I scanned it from here....

Schreier Jr., K. F. (1994). Standard Guite to US World War II Tanks & Artillery. Iola, WI: Krause Publications.

Last edited by CarpeDiem; 30 Dec 17 at 08:49.. Reason: spolier tags on large image
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Old 29 Dec 17, 15:57
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Quote:
Originally Posted by Cowboy31a View Post
, , it was decided the Army had enough half-tracks and production ended in mid 44. .

.
I read some where that so many Half--Tracks had been produced there was an excessive number in the inventory. So they started issuing them to units that wouldn't normally have them.

For instance U.S. infantry anti-tank platoons were supposed to have trucks to pull their 57 mm guns. Some were issued half-tracks instead.
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  #42  
Old 29 Dec 17, 16:15
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"Jeep": military slang based on military nomenclature for Vehicle, Utility, General Purpose.

GP = Geep in militarese.


Bantam lost the contract because they could not make enough of then fast enough, so the contracts went to outfits like Ford.

When considering recon units, remember the White Scout Car, as well, which looked like a minaiture halftrack.

https://tse1.mm.bing.net/th?id=OIP.n...bAEsDH&pid=Api
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  #43  
Old 29 Dec 17, 17:48
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here is a more detailed explanation of the above for vehicle models.



this scan is from the following:

Chamberlain, P., & Ellis, C. (1984). British and American Tanks of World War Two: The Complete Illustrated History of British, American and Commonwealth Tanks 1939-1945. New York City: Arco Publishing.

(I asked my daughter to get this book from my bookshelves and she surprised me. I forgot i had this same book from two different publishers...they were published about 15 years apart...lol, the scan came from the copy above....)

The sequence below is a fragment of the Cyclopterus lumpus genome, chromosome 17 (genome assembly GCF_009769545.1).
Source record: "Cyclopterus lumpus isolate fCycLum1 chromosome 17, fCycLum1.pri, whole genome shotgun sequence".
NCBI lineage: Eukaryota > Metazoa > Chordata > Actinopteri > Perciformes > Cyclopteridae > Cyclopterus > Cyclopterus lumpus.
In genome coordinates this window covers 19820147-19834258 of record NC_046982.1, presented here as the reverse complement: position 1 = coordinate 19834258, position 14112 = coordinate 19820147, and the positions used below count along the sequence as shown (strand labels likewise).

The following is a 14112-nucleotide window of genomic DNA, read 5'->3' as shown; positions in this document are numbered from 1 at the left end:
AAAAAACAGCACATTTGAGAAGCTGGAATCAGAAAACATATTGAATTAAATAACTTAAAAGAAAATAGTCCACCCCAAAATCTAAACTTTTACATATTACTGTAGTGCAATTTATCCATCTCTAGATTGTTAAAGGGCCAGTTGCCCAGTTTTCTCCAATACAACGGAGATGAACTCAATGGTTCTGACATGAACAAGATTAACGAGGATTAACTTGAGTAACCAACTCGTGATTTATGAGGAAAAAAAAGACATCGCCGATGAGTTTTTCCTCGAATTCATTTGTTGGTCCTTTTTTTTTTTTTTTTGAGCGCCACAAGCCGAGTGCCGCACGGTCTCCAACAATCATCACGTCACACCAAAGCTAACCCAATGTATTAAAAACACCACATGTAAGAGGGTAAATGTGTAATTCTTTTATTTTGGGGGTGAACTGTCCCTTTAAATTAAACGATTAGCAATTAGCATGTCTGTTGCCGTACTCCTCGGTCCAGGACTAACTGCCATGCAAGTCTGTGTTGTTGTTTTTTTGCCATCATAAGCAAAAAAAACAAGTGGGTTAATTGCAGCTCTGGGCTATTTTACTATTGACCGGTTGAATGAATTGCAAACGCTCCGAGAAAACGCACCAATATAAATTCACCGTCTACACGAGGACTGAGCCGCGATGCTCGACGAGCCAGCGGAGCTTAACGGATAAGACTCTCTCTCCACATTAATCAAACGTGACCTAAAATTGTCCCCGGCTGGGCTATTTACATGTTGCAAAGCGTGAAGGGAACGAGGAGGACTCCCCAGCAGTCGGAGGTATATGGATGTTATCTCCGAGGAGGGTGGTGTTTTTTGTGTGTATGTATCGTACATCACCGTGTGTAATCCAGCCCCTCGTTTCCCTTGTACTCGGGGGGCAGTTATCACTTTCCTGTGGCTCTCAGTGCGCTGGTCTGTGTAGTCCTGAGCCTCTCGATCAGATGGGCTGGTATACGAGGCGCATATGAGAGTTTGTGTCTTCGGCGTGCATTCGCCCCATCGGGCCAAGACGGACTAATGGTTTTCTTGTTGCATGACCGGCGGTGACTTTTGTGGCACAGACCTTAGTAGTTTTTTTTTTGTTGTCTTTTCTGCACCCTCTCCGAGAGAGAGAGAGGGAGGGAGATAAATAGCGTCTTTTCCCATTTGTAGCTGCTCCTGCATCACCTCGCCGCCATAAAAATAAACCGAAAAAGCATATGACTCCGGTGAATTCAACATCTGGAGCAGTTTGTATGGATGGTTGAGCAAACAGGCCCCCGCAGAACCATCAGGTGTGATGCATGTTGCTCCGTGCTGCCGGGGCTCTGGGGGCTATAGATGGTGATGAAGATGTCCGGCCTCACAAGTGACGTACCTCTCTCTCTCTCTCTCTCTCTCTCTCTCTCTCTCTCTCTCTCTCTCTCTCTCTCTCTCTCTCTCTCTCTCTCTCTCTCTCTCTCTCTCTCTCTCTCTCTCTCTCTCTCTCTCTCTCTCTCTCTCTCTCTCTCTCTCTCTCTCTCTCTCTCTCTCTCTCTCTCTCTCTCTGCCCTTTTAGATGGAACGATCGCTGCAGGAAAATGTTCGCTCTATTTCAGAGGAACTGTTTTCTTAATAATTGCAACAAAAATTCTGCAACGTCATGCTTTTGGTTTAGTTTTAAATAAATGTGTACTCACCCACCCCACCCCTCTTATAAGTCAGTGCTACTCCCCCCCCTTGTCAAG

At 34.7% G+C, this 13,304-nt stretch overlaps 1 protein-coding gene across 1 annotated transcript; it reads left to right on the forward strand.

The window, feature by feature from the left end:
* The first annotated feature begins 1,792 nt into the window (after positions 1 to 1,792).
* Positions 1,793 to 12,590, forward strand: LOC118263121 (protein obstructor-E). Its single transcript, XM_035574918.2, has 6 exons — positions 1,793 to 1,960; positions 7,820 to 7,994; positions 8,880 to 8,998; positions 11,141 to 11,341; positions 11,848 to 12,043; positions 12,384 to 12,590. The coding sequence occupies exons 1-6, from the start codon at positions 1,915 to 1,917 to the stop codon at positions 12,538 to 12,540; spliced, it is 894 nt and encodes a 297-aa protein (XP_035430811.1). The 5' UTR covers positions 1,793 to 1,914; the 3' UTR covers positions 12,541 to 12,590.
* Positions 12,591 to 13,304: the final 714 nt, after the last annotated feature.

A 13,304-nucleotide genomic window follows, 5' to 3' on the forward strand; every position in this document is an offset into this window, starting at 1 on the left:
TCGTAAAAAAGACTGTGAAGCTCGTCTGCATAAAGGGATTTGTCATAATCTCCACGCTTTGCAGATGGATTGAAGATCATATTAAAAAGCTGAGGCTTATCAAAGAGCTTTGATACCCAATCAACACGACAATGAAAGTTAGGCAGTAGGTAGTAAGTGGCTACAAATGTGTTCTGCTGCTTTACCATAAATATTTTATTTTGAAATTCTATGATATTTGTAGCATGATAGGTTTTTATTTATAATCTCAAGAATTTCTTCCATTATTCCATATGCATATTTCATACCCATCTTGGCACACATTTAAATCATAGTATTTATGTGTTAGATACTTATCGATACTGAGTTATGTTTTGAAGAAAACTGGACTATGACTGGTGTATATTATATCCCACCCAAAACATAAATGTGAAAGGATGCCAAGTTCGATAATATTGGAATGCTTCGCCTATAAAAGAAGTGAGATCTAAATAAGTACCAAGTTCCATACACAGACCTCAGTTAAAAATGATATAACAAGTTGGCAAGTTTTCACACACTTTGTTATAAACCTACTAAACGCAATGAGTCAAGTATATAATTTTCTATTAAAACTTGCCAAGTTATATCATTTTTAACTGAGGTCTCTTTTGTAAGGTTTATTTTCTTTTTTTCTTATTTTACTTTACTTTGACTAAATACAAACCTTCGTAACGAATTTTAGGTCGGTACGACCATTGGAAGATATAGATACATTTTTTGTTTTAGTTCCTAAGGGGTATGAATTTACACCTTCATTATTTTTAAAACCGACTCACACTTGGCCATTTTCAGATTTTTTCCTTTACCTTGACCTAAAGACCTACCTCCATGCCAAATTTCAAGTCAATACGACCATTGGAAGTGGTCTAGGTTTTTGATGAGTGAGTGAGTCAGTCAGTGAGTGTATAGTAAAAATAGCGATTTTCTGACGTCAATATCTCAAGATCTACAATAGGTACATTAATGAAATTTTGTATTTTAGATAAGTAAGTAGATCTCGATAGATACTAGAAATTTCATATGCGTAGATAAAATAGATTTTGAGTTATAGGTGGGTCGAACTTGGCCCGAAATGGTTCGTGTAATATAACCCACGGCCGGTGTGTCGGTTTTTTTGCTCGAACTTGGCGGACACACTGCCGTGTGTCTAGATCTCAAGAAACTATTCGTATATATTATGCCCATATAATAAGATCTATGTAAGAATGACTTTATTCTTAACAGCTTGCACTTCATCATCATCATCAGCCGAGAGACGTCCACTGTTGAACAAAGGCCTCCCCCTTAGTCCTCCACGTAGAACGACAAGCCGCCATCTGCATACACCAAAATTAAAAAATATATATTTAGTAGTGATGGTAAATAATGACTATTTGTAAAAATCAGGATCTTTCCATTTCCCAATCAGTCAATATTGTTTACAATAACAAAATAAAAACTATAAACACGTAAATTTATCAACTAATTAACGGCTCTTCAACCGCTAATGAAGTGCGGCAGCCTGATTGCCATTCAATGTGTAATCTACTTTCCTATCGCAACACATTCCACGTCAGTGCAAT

Last edited by CarpeDiem; 30 Dec 17 at 08:48.. Reason: spoiler tags on large image
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  #44  
Old 29 Dec 17, 19:48
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Quote:
Originally Posted by Dan M View Post
The M3 light tank has stepped frontal armour and a flat rear deck. The M5 light tank has sloped front armour and a slightly elevated rear. The M3A1 has the sloped front but the flat rear.
Close. The M3A1 is externally almost identical to the M3, except that most noticeably it lacks a turret cupola (although there were some late-model M3s that also lacked the cupola). The M3A3 is the one with sloped armor that is visually similar to the M5.
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Old 29 Dec 17, 21:04
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Quote:
Originally Posted by DogDodger View Post
Close. The M3A1 is externally almost identical to the M3, except that most noticeably it lacks a turret cupola (although there were some late-model M3s that also lacked the cupola). The M3A3 is the one with sloped armor that is visually similar to the M5.
Mea culpa, Chris. Necessary changes made in my post.

Cheers,